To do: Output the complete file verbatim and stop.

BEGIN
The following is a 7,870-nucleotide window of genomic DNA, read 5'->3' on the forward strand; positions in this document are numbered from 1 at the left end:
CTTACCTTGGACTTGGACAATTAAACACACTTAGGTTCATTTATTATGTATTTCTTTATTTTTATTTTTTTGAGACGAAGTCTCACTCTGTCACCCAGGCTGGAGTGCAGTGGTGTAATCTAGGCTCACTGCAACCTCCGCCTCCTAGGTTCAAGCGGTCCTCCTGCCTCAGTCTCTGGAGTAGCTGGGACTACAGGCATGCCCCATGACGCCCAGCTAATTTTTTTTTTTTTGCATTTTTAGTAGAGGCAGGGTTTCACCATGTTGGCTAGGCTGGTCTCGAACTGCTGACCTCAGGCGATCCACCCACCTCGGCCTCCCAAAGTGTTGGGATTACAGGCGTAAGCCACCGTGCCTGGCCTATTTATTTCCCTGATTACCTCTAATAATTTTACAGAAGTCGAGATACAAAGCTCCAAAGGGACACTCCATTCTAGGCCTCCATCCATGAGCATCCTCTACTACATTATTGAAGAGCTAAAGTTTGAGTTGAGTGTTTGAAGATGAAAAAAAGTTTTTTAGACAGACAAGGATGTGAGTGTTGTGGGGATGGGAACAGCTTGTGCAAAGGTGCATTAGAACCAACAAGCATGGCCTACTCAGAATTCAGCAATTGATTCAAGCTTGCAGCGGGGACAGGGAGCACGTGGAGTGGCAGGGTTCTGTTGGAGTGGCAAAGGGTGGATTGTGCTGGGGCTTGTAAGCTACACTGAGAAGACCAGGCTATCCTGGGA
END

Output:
The following is a 7,870-nucleotide window of genomic DNA, read 5'->3' on the forward strand; positions in this document are numbered from 1 at the left end:
CTTACCTTGGACTTGGACAATTAAACACACTTAGGTTCATTTATTATGTATTTCTTTATTTTTATTTTTTTGAGACGAAGTCTCACTCTGTCACCCAGGCTGGAGTGCAGTGGTGTAATCTAGGCTCACTGCAACCTCCGCCTCCTAGGTTCAAGCGGTCCTCCTGCCTCAGTCTCTGGAGTAGCTGGGACTACAGGCATGCCCCATGACGCCCAGCTAATTTTTTTTTTTTTGCATTTTTAGTAGAGGCAGGGTTTCACCATGTTGGCTAGGCTGGTCTCGAACTGCTGACCTCAGGCGATCCACCCACCTCGGCCTCCCAAAGTGTTGGGATTACAGGCGTAAGCCACCGTGCCTGGCCTATTTATTTCCCTGATTACCTCTAATAATTTTACAGAAGTCGAGATACAAAGCTCCAAAGGGACACTCCATTCTAGGCCTCCATCCATGAGCATCCTCTACTACATTATTGAAGAGCTAAAGTTTGAGTTGAGTGTTTGAAGATGAAAAAAAGTTTTTTAGACAGACAAGGATGTGAGTGTTGTGGGGATGGGAACAGCTTGTGCAAAGGTGCATTAGAACCAACAAGCATGGCCTACTCAGAATTCAGCAATTGATTCAAGCTTGCAGCGGGGACAGGGAGCACGTGGAGTGGCAGGGTTCTGTTGGAGTGGCAAAGGGTGGATTGTGCTGGGGCTTGTAAGCTACACTGAGAAGACCAGGCTATCCTGGGA